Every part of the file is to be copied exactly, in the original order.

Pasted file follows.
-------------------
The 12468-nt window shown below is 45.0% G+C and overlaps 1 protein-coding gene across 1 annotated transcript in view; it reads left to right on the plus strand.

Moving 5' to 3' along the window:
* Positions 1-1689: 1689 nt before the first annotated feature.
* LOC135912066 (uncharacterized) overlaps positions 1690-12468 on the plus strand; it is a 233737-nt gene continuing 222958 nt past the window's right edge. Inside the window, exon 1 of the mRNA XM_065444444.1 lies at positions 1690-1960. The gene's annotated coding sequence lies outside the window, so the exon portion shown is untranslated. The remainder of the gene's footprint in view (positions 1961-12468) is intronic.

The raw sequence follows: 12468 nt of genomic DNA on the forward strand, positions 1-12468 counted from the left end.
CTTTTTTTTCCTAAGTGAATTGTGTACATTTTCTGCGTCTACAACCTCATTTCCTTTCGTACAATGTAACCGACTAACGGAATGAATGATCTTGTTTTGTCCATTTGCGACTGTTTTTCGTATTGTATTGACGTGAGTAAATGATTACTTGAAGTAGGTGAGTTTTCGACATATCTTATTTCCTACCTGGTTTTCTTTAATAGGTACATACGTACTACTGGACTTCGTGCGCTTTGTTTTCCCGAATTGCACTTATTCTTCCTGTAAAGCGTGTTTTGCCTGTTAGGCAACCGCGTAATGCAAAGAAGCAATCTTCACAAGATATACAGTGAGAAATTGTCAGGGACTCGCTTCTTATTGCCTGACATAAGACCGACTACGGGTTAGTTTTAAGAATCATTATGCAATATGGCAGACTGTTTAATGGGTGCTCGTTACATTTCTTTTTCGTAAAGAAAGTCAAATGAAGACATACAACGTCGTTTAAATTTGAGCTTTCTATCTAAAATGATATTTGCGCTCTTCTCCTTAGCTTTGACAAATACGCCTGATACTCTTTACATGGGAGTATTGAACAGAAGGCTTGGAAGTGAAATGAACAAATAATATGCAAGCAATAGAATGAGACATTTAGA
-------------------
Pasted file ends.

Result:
The 12468-nt window shown below is 45.0% G+C and overlaps 1 protein-coding gene across 1 annotated transcript in view; it reads left to right on the plus strand.

Moving 5' to 3' along the window:
* Positions 1-1689: 1689 nt before the first annotated feature.
* LOC135912066 (uncharacterized) overlaps positions 1690-12468 on the plus strand; it is a 233737-nt gene continuing 222958 nt past the window's right edge. Inside the window, exon 1 of the mRNA XM_065444444.1 lies at positions 1690-1960. The gene's annotated coding sequence lies outside the window, so the exon portion shown is untranslated. The remainder of the gene's footprint in view (positions 1961-12468) is intronic.

The raw sequence follows: 12468 nt of genomic DNA on the forward strand, positions 1-12468 counted from the left end.
CTTTTTTTTCCTAAGTGAATTGTGTACATTTTCTGCGTCTACAACCTCATTTCCTTTCGTACAATGTAACCGACTAACGGAATGAATGATCTTGTTTTGTCCATTTGCGACTGTTTTTCGTATTGTATTGACGTGAGTAAATGATTACTTGAAGTAGGTGAGTTTTCGACATATCTTATTTCCTACCTGGTTTTCTTTAATAGGTACATACGTACTACTGGACTTCGTGCGCTTTGTTTTCCCGAATTGCACTTATTCTTCCTGTAAAGCGTGTTTTGCCTGTTAGGCAACCGCGTAATGCAAAGAAGCAATCTTCACAAGATATACAGTGAGAAATTGTCAGGGACTCGCTTCTTATTGCCTGACATAAGACCGACTACGGGTTAGTTTTAAGAATCATTATGCAATATGGCAGACTGTTTAATGGGTGCTCGTTACATTTCTTTTTCGTAAAGAAAGTCAAATGAAGACATACAACGTCGTTTAAATTTGAGCTTTCTATCTAAAATGATATTTGCGCTCTTCTCCTTAGCTTTGACAAATACGCCTGATACTCTTTACATGGGAGTATTGAACAGAAGGCTTGGAAGTGAAATGAACAAATAATATGCAAGCAATAGAATGAGACATTTAGA